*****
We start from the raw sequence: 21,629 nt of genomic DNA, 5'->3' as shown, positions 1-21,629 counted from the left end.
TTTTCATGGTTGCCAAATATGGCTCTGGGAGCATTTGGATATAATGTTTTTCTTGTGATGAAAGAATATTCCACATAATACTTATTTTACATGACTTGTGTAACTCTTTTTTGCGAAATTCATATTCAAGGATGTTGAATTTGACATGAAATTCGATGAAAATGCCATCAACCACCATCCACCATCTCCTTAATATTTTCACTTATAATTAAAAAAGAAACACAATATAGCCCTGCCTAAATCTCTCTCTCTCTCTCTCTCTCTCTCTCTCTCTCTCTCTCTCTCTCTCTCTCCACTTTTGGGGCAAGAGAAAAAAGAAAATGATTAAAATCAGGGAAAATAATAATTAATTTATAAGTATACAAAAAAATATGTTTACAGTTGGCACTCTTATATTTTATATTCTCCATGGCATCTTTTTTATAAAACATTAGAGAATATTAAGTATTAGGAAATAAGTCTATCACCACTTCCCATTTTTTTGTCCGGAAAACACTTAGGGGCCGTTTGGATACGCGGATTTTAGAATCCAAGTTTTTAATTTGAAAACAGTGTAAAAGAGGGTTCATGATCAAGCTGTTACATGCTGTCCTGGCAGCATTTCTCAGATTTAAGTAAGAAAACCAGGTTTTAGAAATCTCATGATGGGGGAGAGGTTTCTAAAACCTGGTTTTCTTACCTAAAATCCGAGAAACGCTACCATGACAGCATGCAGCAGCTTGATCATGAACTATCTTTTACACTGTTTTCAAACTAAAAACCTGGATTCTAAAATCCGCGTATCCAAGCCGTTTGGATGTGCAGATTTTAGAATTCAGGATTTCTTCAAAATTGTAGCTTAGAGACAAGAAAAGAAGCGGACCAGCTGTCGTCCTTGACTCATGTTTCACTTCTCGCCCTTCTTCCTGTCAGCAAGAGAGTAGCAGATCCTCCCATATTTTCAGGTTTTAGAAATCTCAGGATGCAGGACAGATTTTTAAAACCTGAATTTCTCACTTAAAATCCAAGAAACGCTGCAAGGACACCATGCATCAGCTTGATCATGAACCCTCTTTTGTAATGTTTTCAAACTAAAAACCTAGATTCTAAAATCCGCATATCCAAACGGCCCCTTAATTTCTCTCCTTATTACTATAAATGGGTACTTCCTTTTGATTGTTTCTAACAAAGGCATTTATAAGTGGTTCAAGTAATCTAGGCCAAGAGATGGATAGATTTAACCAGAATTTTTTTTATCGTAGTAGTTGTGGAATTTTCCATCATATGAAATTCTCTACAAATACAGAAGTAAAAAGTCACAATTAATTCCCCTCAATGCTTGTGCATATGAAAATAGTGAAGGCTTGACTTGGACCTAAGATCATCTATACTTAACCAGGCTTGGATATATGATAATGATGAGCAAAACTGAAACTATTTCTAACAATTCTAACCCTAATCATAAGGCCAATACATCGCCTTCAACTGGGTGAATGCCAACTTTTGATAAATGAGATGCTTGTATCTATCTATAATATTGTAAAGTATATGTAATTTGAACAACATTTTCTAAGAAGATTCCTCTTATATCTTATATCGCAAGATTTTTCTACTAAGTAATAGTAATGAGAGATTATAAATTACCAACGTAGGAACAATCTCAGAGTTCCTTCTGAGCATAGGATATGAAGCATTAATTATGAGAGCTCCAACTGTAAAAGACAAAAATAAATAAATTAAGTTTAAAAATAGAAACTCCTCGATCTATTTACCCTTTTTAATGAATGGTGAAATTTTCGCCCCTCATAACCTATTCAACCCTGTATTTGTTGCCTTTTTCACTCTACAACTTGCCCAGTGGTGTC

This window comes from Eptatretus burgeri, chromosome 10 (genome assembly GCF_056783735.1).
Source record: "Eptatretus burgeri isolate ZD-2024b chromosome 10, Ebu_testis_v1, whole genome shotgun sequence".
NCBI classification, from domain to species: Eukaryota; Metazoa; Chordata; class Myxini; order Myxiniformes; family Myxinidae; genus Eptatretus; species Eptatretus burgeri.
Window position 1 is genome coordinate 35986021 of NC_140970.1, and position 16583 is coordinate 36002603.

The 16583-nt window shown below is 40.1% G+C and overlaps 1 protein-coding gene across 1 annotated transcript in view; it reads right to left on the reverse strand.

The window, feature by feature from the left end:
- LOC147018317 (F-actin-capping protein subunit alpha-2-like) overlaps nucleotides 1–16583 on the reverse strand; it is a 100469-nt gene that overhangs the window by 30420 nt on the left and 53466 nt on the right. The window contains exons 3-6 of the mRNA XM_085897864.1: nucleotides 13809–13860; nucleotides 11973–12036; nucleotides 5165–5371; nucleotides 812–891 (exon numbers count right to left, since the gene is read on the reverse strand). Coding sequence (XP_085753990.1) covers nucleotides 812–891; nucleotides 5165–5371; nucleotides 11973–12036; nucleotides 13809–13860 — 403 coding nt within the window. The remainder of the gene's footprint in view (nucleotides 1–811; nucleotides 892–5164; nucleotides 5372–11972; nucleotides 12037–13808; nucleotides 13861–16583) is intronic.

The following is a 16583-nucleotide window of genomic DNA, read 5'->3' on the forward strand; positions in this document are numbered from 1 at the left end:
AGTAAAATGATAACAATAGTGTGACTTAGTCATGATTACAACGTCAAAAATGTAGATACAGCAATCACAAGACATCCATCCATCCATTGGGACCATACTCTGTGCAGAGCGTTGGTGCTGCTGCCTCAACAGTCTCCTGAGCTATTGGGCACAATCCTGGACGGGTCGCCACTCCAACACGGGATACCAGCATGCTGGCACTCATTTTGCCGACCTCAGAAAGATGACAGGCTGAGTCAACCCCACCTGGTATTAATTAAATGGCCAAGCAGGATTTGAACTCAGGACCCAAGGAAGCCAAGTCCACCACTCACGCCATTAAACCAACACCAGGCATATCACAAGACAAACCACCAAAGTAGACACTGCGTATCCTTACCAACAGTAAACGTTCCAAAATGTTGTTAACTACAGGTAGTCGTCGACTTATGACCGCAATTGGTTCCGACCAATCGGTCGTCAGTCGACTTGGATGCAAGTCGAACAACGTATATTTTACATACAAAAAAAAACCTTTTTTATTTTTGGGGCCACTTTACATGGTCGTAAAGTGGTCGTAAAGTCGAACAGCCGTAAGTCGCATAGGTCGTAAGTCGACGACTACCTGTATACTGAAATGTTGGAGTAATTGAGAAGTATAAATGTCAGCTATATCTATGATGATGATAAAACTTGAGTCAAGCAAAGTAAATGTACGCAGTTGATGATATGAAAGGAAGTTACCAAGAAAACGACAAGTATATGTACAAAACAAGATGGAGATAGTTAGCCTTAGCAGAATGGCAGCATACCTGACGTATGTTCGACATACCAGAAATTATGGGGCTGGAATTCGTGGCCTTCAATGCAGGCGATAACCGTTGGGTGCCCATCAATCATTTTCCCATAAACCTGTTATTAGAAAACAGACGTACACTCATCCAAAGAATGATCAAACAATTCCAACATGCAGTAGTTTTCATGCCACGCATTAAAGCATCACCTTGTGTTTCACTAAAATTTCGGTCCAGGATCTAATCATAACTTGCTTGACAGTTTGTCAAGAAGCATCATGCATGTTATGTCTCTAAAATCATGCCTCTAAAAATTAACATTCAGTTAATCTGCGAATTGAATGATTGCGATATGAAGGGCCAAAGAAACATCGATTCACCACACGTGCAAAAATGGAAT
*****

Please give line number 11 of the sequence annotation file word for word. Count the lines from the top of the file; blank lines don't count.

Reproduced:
AGTAAAATGATAACAATAGTGTGACTTAGTCATGATTACAACGTCAAAAATGTAGATACAGCAATCACAAGACATCCATCCATCCATTGGGACCATACTCTGTGCAGAGCGTTGGTGCTGCTGCCTCAACAGTCTCCTGAGCTATTGGGCACAATCCTGGACGGGTCGCCACTCCAACACGGGATACCAGCATGCTGGCACTCATTTTGCCGACCTCAGAAAGATGACAGGCTGAGTCAACCCCACCTGGTATTAATTAAATGGCCAAGCAGGATTTGAACTCAGGACCCAAGGAAGCCAAGTCCACCACTCACGCCATTAAACCAACACCAGGCATATCACAAGACAAACCACCAAAGTAGACACTGCGTATCCTTACCAACAGTAAACGTTCCAAAATGTTGTTAACTACAGGTAGTCGTCGACTTATGACCGCAATTGGTTCCGACCAATCGGTCGTCAGTCGACTTGGATGCAAGTCGAACAACGTATATTTTACATACAAAAAAAAACCTTTTTTATTTTTGGGGCCACTTTACATGGTCGTAAAGTGGTCGTAAAGTCGAACAGCCGTAAGTCGCATAGGTCGTAAGTCGACGACTACCTGTATACTGAAATGTTGGAGTAATTGAGAAGTATAAATGTCAGCTATATCTATGATGATGATAAAACTTGAGTCAAGCAAAGTAAATGTACGCAGTTGATGATATGAAAGGAAGTTACCAAGAAAACGACAAGTATATGTACAAAACAAGATGGAGATAGTTAGCCTTAGCAGAATGGCAGCATACCTGACGTATGTTCGACATACCAGAAATTATGGGGCTGGAATTCGTGGCCTTCAATGCAGGCGATAACCGTTGGGTGCCCATCAATCATTTTCCCATAAACCTGTTATTAGAAAACAGACGTACACTCATCCAAAGAATGATCAAACAATTCCAACATGCAGTAGTTTTCATGCCACGCATTAAAGCATCACCTTGTGTTTCACTAAAATTTCGGTCCAGGATCTAATCATAACTTGCTTGACAGTTTGTCAAGAAGCATCATGCATGTTATGTCTCTAAAATCATGCCTCTAAAAATTAACATTCAGTTAATCTGCGAATTGAATGATTGCGATATGAAGGGCCAAAGAAACATCGATTCACCACACGTGCAAAAATGGAAT